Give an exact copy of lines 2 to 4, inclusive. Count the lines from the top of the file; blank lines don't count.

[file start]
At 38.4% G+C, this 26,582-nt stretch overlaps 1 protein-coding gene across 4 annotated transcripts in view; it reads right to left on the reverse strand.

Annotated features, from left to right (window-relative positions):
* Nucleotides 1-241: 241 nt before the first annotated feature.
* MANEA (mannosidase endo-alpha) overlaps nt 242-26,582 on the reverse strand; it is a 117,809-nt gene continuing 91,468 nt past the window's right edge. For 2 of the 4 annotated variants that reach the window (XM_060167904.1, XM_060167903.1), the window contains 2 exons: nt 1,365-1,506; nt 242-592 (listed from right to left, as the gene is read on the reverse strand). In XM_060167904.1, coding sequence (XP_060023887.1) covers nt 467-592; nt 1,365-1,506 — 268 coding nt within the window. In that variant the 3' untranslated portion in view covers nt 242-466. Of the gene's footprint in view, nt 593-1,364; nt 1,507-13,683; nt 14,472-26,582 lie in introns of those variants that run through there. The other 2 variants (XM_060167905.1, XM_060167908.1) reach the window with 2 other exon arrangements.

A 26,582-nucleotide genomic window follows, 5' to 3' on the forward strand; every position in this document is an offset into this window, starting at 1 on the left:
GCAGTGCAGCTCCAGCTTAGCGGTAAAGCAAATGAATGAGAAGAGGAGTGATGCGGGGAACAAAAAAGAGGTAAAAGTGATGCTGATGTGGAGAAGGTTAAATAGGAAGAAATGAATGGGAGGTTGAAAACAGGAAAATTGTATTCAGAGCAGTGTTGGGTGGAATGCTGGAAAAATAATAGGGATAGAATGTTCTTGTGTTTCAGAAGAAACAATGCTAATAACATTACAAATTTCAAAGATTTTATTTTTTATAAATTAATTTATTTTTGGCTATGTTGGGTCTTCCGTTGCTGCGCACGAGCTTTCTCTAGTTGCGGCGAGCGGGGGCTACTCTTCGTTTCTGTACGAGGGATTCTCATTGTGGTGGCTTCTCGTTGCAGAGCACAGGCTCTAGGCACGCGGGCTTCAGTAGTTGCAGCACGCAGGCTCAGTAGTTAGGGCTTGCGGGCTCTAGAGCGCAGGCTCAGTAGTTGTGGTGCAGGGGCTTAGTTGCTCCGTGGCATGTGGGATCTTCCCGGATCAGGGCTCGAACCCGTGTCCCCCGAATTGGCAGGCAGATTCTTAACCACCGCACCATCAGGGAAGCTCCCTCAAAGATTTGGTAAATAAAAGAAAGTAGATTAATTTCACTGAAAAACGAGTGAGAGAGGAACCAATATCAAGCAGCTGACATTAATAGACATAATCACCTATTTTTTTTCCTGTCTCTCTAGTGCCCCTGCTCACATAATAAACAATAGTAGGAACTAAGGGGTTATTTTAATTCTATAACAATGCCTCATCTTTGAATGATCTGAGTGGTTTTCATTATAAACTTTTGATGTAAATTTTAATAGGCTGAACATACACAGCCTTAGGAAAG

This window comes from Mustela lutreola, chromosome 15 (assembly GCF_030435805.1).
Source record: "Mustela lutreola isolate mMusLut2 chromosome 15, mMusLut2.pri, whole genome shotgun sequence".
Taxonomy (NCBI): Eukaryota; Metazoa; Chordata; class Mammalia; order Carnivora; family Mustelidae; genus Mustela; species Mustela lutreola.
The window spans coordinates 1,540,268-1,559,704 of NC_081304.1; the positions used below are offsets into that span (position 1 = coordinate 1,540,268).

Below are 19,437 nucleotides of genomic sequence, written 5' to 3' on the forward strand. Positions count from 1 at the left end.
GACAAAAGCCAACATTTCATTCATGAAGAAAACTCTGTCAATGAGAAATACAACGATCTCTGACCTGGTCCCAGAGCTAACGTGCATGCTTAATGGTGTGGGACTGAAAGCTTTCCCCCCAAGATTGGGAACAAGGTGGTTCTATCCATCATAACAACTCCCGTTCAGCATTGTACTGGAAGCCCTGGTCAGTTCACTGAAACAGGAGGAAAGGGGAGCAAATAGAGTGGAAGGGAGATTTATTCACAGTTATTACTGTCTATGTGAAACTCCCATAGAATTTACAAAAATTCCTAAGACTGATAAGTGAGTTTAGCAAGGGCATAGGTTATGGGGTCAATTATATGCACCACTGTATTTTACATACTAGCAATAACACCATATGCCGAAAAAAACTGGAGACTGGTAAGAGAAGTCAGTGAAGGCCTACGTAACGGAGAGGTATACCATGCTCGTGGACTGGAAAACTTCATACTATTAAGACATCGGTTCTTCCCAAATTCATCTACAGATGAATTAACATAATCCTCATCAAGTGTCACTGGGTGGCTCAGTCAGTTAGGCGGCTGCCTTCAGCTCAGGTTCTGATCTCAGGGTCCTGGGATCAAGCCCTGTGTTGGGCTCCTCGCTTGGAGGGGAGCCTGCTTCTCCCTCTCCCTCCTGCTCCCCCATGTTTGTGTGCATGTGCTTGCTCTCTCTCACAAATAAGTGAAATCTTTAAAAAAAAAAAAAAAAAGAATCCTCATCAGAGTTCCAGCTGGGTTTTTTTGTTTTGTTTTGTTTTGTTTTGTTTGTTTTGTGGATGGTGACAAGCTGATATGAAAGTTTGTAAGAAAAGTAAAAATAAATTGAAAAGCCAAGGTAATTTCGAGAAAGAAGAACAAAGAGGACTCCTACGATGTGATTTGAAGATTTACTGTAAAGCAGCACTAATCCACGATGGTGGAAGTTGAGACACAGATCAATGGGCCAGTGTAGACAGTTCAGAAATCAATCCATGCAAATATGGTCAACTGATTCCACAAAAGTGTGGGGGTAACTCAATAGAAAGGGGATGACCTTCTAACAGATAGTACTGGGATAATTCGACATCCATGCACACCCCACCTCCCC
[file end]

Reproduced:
Annotated features, from left to right (window-relative positions):
* Nucleotides 1-241: 241 nt before the first annotated feature.
* MANEA (mannosidase endo-alpha) overlaps nt 242-26,582 on the reverse strand; it is a 117,809-nt gene continuing 91,468 nt past the window's right edge. For 2 of the 4 annotated variants that reach the window (XM_060167904.1, XM_060167903.1), the window contains 2 exons: nt 1,365-1,506; nt 242-592 (listed from right to left, as the gene is read on the reverse strand). In XM_060167904.1, coding sequence (XP_060023887.1) covers nt 467-592; nt 1,365-1,506 — 268 coding nt within the window. In that variant the 3' untranslated portion in view covers nt 242-466. Of the gene's footprint in view, nt 593-1,364; nt 1,507-13,683; nt 14,472-26,582 lie in introns of those variants that run through there. The other 2 variants (XM_060167905.1, XM_060167908.1) reach the window with 2 other exon arrangements.